Flight attendants even have a habit, I’ve noticed, of doubling up plastic cups for drinks, because they seem to be too flimsy. I could understand why this was convenient – and sometimes necessary – for a sector where food must be kept fresh in challenging conditions. Yet, every flight I went on, I could feel the frustration rising at how recklessly wasteful we have become. Which is why I was so intrigued to be invited on the first-ever ultra-long-haul plastic-free flight with Etihad Airways on Monday.

Flying plastic-free with Etihad

Before moving on, we must acknowledge that emissions from regular air travel have a big impact on the environment, and the fight to reduce single-use plastics should not distract from this. Rather, given that the two things are related as products of the petrochemicals industry, improving one should be accompanied by commitments to also do everything possible to reduce the effect of the other.

Putting this aside, what ­Etihad has done is redefine what is possible when it comes to reducing waste during air travel. During the 14-hour flight from Abu Dhabi to Brisbane, timed to coincide with Earth Day, the airline managed to replace or remove almost 100 types of single-use plastic without any obvious negative impact on quality or service.

If anything, it was better. The products provided on board looked and felt high quality. The cutlery was made from lightweight steel that, while flimsier than regular cutlery because of the need to reduce weight, was definitely a step up from plastic. And without all of the needless packaging ­piling up, the meal plate looked comparatively minimal and stylish.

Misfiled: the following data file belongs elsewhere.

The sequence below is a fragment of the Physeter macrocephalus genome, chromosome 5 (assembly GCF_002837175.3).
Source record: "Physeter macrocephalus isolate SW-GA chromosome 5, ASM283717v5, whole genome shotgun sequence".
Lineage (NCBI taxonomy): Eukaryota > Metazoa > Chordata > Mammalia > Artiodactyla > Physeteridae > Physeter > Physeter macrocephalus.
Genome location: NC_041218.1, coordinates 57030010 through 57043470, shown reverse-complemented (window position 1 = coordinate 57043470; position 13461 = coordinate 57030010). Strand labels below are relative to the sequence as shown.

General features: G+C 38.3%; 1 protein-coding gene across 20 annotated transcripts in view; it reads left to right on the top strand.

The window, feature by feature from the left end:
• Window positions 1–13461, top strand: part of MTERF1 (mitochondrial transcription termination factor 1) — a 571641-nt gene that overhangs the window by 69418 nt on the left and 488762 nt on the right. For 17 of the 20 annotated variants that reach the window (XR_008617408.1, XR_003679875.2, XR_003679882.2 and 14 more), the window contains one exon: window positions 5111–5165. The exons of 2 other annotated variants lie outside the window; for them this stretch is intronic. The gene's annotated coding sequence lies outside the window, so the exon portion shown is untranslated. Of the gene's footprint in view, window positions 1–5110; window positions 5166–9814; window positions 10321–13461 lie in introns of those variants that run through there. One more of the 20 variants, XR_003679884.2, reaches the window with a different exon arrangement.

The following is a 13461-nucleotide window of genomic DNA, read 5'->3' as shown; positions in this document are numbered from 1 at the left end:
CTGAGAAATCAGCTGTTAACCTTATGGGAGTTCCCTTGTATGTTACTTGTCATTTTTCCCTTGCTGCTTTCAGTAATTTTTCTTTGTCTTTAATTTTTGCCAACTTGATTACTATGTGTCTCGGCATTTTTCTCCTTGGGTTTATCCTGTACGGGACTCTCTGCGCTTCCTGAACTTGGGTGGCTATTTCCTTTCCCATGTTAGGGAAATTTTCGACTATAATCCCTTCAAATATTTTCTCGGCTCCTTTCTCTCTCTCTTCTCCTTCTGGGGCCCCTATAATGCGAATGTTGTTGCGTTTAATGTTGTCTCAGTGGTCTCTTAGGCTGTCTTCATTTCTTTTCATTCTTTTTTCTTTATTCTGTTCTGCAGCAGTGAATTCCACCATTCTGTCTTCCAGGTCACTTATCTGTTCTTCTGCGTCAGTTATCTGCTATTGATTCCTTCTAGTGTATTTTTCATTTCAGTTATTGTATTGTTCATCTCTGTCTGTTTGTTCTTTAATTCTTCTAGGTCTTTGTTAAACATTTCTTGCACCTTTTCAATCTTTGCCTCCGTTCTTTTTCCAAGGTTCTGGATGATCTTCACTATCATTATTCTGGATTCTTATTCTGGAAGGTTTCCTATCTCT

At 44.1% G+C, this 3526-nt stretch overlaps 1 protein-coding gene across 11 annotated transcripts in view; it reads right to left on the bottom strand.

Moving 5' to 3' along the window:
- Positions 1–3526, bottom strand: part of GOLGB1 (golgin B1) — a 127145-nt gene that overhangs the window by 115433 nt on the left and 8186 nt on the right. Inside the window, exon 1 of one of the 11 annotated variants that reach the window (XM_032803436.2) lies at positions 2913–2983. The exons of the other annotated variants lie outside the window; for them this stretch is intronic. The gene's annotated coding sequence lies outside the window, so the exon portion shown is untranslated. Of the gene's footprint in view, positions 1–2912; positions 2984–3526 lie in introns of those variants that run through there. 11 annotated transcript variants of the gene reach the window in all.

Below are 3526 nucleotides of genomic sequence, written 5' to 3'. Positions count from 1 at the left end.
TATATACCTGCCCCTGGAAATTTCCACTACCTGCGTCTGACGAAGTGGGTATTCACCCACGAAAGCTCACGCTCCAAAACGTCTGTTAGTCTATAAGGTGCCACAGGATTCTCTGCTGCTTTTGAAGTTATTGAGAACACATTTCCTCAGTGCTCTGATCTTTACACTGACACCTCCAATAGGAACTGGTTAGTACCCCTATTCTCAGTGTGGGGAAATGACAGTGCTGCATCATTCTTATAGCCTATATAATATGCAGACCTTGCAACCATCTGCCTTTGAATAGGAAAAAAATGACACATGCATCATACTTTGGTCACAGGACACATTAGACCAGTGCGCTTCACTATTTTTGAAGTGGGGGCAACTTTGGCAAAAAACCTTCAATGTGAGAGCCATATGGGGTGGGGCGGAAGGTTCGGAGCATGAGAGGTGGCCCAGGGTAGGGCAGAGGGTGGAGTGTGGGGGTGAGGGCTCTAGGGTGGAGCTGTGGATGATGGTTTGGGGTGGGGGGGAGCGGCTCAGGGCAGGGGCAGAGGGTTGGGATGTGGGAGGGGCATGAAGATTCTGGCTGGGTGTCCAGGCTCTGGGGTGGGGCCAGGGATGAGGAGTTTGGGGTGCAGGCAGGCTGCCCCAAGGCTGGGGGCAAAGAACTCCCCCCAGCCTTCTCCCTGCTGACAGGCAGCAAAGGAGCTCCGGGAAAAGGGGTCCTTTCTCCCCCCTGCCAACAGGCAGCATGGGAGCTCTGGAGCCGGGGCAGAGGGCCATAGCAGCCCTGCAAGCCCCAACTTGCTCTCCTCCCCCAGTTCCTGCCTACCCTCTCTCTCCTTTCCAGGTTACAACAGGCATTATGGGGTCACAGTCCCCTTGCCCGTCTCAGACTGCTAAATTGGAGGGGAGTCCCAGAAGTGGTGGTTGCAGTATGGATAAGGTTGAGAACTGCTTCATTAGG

The vanity kits were nicely put together – a pair of socks and an eye mask made from recycled bottles were accompanied by a reusable toothbrush made from a wheat-straw composite. And, rather than individual disposable tubes, a jar full of chewable toothpaste tablets was available in the bathrooms.

The star of the show was definitely the Cupffee edible cups made from wafer-like biscuit that can last for up to 40 minutes filled with a hot beverage without going soggy. It’s fun elements such as this that will amuse ­customers and draw them into the ­sustainability message ­without making the experience feel austere.

The flight from Abu Dhabi to Brisbane also had edible coffee cups as well as wheat-straw toothbrushes and toothpaste tablets. 
The flight from Abu Dhabi to Brisbane also had edible coffee cups as well as wheat-straw toothbrushes and toothpaste tablets. 

While this was a one-off occasion, designed to prove the concept and push suppliers to meet Etihad’s sustainability demands, the Abu Dhabi airline is aiming to remove 80 per cent of single-use plastics by 2022.

Once one airline takes the lead on this issue, it’s hard to imagine others won’t see the benefits and quickly follow suit. And hopefully, it won’t be long before an airline meal in plastic packaging is as unfashionable as single-use plastic water bottles and straws are becoming today.

The writer travelled as a guest of Etihad Airways

Updated: April 24, 2019 01:24 PM